Forest therapy is becoming increasingly popular around the world as people seek to enhance their own wellness and reconnect with nature. This practice supports wholeness and well-being through guided immersion in forests and other natural environments. Inspired by the Japanese practice of shinrin-yoku (“forest bathing”), forest therapy offers potential benefits for body, mind, and spirit and promotes the improvement of human health, a greater sense of connectedness, and a deeper sense of compassion.
During this informative talk, Certified Forest Therapy Guide Beth Bengtson addresses questions such as:
- What is it like to experience a forest therapy walk?
- What are the potential benefits of this practice?
- How is forest therapy different from an ordinary walk in nature?
- Does scientific research support the value of forest therapy?
Beth also guides viewers through some simple, sense-opening invitations and discuss how to incorporate elements of forest therapy into everyday life.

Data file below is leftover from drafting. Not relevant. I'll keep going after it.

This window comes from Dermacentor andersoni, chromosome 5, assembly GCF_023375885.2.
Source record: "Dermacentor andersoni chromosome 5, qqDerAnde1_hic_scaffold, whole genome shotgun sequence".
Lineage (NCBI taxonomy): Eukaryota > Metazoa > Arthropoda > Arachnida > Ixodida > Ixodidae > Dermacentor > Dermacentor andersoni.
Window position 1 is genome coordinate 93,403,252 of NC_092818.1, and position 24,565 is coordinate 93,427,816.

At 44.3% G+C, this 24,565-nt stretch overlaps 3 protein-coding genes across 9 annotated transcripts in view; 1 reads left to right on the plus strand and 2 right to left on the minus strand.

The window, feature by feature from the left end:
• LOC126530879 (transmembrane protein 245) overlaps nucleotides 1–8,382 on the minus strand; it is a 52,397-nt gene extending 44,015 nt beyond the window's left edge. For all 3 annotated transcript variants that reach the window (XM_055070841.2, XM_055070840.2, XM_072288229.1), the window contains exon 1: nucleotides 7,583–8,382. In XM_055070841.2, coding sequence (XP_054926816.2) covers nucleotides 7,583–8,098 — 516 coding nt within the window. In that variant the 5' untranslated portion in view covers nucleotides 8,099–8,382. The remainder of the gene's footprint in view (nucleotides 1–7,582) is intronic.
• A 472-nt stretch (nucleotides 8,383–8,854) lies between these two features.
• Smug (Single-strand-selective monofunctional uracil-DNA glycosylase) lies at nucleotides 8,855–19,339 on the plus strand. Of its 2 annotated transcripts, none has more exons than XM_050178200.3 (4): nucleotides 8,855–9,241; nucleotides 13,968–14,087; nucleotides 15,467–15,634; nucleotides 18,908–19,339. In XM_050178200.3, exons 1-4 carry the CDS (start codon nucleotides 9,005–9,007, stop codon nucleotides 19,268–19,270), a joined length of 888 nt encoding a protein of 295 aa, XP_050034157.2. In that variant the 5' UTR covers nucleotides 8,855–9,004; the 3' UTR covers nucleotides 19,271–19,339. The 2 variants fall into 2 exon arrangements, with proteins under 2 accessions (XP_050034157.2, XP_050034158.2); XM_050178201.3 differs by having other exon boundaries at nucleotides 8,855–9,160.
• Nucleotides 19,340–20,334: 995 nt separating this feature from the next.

Beth Bengtson is a naturalist, educator and Certified Forest Therapy Guide through the Association of Nature and Forest Therapy Guides and Programs. Beth has certifications in Natural History and N-ACT (Natural Areas Conservation Training) through The Morton Arboretum in Lisle, IL, and has worked as an Education Program Guide at the Arboretum since 2008, teaching nature education programs to youth and adults in both lab and outdoor settings. She also works with a volunteer steward group restoring the Arboretum’s East Prairie, and leads students and youth volunteers on natural areas restoration projects. Beth has a BA in English from the University of Iowa and, prior to entering the field of nature education, worked professionally as a writer/editor. She still enjoys writing freelance and personal projects. Her work has been published in literary journals and various print and online publications.
The opinions of all writers are their own.